Question: How do I transfer my old vinyl LPs, 45s, and cassette tapes into MP3 for playback on my computer? –Thom
Answer: If you’re anything like me, you probably have an old milk crate or two full of LP records gathering dust in a closet somewhere.
Here’s how to transfer songs from those records into a digital format for use on your computer, or even to create CDs out of them. Note that, since you own the record or cassette, this is legal to do, but it is not legal to share the resulting digital files with others.
If you are not ready for that yet, then i mention it later in this article. First let’s talk about the equipment and software required.
You will need:
- A turntable (for LPs and 45s) and/or a tape deck for cassettes
- A stereo with amplifier (into which your turntable and/or tape deck connect
- A cable that connects your stereo’s Audio Out connector to your computer’s Line In connector on your sound card.
- A computer with the following specs:
- Pentium II 266 computer or better
- 128 MB of RAM or more
- 200 MB free space on your hard drive
- a soundcard with a “Line In”Â port
- WAV file recording software
- WAV to MP3 conversion software
- MP3 burning software, if you want to make audio CDs
Let’s talk a little about this list. First, you must have the means to actually play the original music.
Vinyl needs a turntable, and audio tape needs a tape deck. These older pieces of hardware can still be found in either your local pawn shop, second-hand store, thrift store, or a decent boutique stereo shop or vintage record store. You can get them new here. You can also try eBay . Or check your Dad’s basement. Just be careful not to trip over the the Betamax, the CB radio, or the 8-track player.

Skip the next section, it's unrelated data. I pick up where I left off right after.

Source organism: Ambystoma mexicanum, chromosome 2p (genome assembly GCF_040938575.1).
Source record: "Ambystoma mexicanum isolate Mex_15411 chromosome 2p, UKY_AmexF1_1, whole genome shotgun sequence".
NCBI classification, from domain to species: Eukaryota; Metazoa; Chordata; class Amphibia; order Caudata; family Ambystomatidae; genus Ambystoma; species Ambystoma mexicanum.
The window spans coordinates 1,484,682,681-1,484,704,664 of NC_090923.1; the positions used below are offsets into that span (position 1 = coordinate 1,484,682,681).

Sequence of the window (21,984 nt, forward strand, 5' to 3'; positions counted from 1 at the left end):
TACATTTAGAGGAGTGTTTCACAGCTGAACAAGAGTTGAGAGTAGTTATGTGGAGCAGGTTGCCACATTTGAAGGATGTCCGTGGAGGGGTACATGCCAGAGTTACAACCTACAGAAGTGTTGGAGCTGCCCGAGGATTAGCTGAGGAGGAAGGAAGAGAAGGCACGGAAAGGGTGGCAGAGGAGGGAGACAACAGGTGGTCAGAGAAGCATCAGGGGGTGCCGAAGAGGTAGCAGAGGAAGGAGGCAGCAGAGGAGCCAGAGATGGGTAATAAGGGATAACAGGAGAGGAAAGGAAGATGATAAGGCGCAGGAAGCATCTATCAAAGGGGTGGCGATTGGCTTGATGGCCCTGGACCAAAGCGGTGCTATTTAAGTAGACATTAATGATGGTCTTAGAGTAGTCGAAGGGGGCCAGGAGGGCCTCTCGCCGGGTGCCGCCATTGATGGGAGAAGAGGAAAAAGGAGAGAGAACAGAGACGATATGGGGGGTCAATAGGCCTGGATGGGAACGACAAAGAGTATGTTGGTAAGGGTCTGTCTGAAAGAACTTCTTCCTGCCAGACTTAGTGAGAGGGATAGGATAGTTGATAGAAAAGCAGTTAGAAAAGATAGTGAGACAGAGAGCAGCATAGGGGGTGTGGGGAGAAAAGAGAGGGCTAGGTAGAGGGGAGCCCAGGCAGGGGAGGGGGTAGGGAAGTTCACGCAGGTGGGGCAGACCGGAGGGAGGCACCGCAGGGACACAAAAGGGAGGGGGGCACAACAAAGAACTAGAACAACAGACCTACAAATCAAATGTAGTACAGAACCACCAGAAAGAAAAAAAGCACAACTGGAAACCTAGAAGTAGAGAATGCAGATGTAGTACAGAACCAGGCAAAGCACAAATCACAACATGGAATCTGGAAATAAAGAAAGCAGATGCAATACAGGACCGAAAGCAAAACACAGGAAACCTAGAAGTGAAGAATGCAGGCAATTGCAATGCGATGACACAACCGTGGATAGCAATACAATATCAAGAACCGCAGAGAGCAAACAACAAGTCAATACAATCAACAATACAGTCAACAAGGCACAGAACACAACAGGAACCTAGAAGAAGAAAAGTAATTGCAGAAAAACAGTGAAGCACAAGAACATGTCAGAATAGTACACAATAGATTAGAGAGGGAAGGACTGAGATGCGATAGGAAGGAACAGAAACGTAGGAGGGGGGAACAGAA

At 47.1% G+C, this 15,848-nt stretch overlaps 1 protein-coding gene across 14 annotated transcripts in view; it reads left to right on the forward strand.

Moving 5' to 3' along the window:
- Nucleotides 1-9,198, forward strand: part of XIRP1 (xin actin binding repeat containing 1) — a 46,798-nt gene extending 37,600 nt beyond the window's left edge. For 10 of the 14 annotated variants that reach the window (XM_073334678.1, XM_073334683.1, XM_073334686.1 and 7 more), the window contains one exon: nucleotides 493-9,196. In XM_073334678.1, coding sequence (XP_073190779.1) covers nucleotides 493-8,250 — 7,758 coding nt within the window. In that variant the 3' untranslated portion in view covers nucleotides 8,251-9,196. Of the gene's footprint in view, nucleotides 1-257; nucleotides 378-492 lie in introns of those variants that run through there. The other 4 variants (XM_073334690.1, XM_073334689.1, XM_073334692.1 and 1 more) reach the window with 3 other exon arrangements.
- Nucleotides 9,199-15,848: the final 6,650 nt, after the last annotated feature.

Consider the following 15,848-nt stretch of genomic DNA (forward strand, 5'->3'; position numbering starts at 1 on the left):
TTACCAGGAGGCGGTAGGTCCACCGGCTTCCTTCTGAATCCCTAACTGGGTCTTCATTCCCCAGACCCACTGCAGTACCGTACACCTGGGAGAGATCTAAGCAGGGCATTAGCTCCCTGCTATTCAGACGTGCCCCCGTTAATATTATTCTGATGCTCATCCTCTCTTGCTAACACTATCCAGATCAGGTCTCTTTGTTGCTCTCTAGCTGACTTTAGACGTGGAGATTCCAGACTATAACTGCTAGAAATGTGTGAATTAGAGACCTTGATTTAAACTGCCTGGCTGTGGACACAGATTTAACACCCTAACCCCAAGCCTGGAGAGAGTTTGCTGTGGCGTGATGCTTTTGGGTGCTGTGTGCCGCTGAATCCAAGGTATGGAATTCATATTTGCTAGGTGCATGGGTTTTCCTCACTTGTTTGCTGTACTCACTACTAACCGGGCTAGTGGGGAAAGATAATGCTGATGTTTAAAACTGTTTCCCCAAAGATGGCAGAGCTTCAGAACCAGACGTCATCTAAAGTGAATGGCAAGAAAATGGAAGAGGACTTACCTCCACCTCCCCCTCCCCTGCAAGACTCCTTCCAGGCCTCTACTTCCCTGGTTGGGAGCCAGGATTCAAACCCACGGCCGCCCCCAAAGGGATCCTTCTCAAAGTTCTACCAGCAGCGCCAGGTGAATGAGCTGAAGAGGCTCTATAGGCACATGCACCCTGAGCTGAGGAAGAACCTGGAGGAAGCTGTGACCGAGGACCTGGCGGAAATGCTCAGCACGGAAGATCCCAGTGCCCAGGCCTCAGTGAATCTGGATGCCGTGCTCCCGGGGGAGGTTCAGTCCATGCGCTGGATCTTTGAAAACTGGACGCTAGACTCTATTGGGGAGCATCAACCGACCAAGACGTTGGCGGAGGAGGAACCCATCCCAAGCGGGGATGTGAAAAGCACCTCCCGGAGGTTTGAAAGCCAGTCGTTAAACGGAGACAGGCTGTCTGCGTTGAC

Each component shouldn’t cost more than about $150 or so, but remember that cheaper versions can mean cheaper quality which means a poor source from which to record.
Second, you must hook these up through a stereo with an amplifier. The reason for this is that most (but not all) turntables require amplification.
If you hook a turntable directly to a computer, chances are the audio will be too faint to record properly. You can try plugging the turntable into the microphone jack, because that does amplify the audio source, but it’s not an ideal solution.
Next, you’ll need a cable that converts the two Audio Out RCA jacks from the stereo (see photo below) like these:
They must be converted to a 1/8 inch Line In or Microphone jack (sometimes called a mini-jack) on your computer’s sound card (see photo below).
You can get this sort of cable easily at Radio Shack, a stereo equipment store, or get one at [link removed] here.
Now for the software you’ll need:
MP3 recording software is pretty easy to find. A product I recommend is All Sound Recorder XP – get it here.
The program has a very straightforward interface that allows you to get up and running quickly. It’s available as a fully functional spyware-free 30-day demo.
You might also look at AIPL Singulator – it’s software used to record a vinyl album, cassette tape, or any analog audio to your PC. It separates songs when recording and stops when finished. Check it out here.
Watch how to do it in our video tutorial: I created a how-to video that you can use to learn All Sound Recorder XP easily and record a song from an LP. You will need Adobe’s Flash Player installed to see the tutorial – chances are your browser already has it installed but, if not, get it here free.
More audio software here: Audio Category page of the TechnologyTips Software Library.